Alan Moore’s ‘Jerusalem’ Review – Hark the Glad Sound!

This book is the first brick of the city of New Jerusalem; as hefty as the slabs of Solomon’s temple, and to many readers it will be nearly as impenetrable.

Although I exaggerate. It was really quite good and did make the effort of explaining itself (in exacting detail). But it took so stupidly long to finish that I cannot reasonably match the praises many others have given it.

Jerusalem is an excellent book, but it does not justify its frankly ridiculous length.

Focusing on the few square miles of Northampton making up the ‘Boroughs’, where people of low social status and wealth aggregate, Alan Moore has rebuilt the Holy City in this not very green or particularly pleasant land. It is an obviously deeply personal and even autobiographical tale – Moore grew up in Northampton, his family are featured. Casting himself as the mad irascible dragon/artist Alma Warren, Moore writes about everything from Lucia Joyce to various bits of local lore to the time his brother choked on a cough drop as a child, all concentrated in what initially seems to be a tiny area, but which lasts centuries. Northampton has a quite interesting history. The book becomes, as Alma explicitly says near the end, a way to preserve a dying culture, by creating art.

This led to one of my major problems with the book, that being the excessively self-referential nature of the thing; it started out bearable (and I enjoy that sort of thing in small doses) but around the final third became unbearably ridiculous, even slightly masturbatory.

Moore’s philosophy of Eternalism, where humans live out their lives repeatedly while remembering nothing, is portrayed, explained, used, and pondered extensively. And I’m fine with that – as long as every single character doesn’t ruminate on that exact same topic, again and again, over hundreds of pages. They almost all think about how awful the Boroughs’ circumstances are as well, and often I found myself recognising what a particular character was about to say before they said it. Perhaps that was the point…but it didn’t hold my interest forever. I’m fine with large sequences of events; to an extent I’m also fine with extended sections of prose. But Moore, explaining the same philosophy repeatedly, was just wasting my time.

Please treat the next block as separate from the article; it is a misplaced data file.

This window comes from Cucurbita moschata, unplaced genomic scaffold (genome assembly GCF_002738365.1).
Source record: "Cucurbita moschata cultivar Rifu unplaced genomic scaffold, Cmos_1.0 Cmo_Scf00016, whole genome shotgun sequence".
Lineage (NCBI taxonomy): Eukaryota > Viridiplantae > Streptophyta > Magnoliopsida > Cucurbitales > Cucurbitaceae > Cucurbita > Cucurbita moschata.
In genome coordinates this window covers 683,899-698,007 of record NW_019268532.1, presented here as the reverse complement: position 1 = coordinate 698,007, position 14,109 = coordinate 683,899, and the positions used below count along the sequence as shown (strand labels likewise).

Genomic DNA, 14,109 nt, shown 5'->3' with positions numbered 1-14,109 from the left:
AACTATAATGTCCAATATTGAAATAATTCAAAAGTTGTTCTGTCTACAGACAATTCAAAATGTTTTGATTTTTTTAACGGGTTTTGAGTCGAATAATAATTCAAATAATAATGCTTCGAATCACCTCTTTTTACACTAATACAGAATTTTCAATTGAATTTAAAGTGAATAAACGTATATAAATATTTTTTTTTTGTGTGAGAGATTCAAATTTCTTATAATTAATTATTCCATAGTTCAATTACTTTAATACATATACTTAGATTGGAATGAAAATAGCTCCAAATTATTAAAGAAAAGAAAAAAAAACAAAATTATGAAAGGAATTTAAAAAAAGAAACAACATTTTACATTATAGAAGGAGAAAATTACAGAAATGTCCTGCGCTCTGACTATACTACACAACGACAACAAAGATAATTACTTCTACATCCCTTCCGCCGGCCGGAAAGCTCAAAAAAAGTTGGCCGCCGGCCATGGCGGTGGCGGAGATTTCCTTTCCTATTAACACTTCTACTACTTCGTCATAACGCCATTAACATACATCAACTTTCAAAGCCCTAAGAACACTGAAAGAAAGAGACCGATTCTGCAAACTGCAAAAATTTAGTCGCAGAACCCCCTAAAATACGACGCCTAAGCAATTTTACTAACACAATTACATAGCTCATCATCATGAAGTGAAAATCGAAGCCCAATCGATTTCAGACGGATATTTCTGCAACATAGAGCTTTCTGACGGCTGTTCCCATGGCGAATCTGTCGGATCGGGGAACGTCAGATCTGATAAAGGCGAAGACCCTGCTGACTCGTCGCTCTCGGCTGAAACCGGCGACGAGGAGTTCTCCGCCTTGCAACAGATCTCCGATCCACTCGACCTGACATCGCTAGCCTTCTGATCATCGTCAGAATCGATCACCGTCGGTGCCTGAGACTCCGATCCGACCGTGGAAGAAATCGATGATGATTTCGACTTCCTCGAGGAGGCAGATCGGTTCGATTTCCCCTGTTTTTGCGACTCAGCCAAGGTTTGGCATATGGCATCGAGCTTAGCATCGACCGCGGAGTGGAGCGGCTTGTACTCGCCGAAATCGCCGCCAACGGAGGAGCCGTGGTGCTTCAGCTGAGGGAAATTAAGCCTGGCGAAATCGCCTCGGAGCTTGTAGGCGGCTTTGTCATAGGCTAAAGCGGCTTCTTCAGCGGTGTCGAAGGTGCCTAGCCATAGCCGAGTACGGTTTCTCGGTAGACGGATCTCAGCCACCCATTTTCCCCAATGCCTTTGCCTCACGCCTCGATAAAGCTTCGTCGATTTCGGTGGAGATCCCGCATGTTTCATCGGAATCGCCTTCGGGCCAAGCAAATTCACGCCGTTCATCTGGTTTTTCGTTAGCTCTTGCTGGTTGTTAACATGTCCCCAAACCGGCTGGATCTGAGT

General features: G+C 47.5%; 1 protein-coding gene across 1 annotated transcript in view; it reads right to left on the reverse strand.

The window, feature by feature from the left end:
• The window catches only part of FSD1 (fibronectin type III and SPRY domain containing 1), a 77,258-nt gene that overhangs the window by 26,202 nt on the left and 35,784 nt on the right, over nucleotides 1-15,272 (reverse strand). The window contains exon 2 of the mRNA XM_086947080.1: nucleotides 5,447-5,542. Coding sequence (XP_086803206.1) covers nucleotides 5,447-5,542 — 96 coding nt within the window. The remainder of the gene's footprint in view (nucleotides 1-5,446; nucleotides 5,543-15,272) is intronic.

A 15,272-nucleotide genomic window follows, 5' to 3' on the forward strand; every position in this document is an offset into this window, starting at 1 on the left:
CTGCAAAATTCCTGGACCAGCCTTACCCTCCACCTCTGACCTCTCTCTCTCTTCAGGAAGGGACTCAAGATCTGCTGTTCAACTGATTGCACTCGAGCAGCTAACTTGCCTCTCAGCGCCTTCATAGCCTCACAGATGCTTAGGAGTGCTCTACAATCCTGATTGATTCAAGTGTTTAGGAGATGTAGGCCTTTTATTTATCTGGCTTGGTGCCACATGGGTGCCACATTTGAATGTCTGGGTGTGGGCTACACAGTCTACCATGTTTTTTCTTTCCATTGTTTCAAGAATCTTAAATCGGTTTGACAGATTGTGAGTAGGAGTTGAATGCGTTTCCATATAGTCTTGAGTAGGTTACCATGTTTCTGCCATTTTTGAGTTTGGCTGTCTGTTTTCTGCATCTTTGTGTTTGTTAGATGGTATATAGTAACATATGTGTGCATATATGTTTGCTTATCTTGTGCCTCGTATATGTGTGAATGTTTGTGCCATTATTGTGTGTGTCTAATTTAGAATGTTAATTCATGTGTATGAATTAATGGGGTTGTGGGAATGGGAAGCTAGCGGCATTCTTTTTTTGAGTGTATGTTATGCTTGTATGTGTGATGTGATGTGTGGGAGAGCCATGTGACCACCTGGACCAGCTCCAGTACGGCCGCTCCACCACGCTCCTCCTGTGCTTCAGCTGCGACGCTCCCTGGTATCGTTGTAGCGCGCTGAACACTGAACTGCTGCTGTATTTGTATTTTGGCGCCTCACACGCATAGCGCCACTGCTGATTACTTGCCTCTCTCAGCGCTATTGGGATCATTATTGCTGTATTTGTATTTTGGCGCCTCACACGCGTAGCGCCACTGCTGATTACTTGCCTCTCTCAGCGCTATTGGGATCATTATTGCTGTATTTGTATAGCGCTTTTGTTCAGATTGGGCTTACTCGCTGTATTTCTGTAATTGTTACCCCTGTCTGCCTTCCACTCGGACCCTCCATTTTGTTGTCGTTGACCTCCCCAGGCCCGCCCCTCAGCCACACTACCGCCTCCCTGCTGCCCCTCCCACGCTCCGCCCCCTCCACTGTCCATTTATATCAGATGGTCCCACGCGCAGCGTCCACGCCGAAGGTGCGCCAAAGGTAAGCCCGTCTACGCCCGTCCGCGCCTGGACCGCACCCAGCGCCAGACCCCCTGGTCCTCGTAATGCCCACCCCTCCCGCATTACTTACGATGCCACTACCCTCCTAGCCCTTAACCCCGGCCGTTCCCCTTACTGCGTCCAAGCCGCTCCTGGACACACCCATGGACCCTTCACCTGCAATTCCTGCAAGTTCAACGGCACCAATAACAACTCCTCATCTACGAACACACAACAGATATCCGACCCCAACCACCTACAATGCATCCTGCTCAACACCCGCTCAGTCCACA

What actually happens in Jerusalem? Well, in 2006 a mad artist named Alma Warren opens an exhibition in her home town of Northampton based on the time her brother Michael nearly died, choking on a cough lolly when he was three years old. That’s what ‘happens.’

Apart from that, the story is quite difficult to explain without spoiling at least parts of it. It’s about local legends in Northampton, and about Moore’s own family, which he has partially fictionalised as the ‘Vernalls’. Vernalls are named after their jobs – a verge being a corner or an edge, Vernalls are meant to watch over boundaries and edges of reality. It’s also about the slow death of the Boroughs as a result of economic misfortunes and a history as brutal and interesting as it is damning. And finally, it’s about the New Jerusalem, built in a common slum, for the poor and for the unfortunate. No glistening kingdom is this new city, but just the same as the old, ordinary and grimy. Jerusalem is everywhere, and so it must be in Northampton too.